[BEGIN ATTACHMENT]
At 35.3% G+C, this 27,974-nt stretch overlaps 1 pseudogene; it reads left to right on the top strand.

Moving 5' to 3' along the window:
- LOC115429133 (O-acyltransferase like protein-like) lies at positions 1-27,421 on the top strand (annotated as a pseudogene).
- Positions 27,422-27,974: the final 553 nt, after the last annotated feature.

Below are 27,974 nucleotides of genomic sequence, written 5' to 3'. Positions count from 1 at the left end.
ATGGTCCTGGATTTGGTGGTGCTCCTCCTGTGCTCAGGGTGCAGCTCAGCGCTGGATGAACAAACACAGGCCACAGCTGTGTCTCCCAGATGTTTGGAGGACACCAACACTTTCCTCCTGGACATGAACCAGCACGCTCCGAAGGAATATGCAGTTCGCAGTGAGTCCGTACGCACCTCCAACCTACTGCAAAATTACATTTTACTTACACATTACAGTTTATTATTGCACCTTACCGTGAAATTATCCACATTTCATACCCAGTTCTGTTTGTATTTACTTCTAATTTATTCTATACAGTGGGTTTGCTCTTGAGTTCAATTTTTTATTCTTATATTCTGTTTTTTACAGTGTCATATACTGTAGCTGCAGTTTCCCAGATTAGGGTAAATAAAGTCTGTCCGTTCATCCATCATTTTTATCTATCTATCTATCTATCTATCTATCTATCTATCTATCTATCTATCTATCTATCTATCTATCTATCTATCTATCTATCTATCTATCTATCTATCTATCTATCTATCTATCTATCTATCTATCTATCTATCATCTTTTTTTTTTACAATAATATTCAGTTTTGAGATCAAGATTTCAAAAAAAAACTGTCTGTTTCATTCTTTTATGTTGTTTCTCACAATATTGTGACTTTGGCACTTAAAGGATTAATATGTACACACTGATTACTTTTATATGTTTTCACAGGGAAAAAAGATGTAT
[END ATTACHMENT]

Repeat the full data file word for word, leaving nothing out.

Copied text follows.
At 35.3% G+C, this 27,974-nt stretch overlaps 1 pseudogene; it reads left to right on the top strand.

Moving 5' to 3' along the window:
- LOC115429133 (O-acyltransferase like protein-like) lies at positions 1-27,421 on the top strand (annotated as a pseudogene).
- Positions 27,422-27,974: the final 553 nt, after the last annotated feature.

Below are 27,974 nucleotides of genomic sequence, written 5' to 3'. Positions count from 1 at the left end.
ATGGTCCTGGATTTGGTGGTGCTCCTCCTGTGCTCAGGGTGCAGCTCAGCGCTGGATGAACAAACACAGGCCACAGCTGTGTCTCCCAGATGTTTGGAGGACACCAACACTTTCCTCCTGGACATGAACCAGCACGCTCCGAAGGAATATGCAGTTCGCAGTGAGTCCGTACGCACCTCCAACCTACTGCAAAATTACATTTTACTTACACATTACAGTTTATTATTGCACCTTACCGTGAAATTATCCACATTTCATACCCAGTTCTGTTTGTATTTACTTCTAATTTATTCTATACAGTGGGTTTGCTCTTGAGTTCAATTTTTTATTCTTATATTCTGTTTTTTACAGTGTCATATACTGTAGCTGCAGTTTCCCAGATTAGGGTAAATAAAGTCTGTCCGTTCATCCATCATTTTTATCTATCTATCTATCTATCTATCTATCTATCTATCTATCTATCTATCTATCTATCTATCTATCTATCTATCTATCTATCTATCTATCTATCTATCTATCTATCTATCTATCTATCTATCTATCTATCTATCATCTTTTTTTTTTACAATAATATTCAGTTTTGAGATCAAGATTTCAAAAAAAAACTGTCTGTTTCATTCTTTTATGTTGTTTCTCACAATATTGTGACTTTGGCACTTAAAGGATTAATATGTACACACTGATTACTTTTATATGTTTTCACAGGGAAAAAAGATGTAT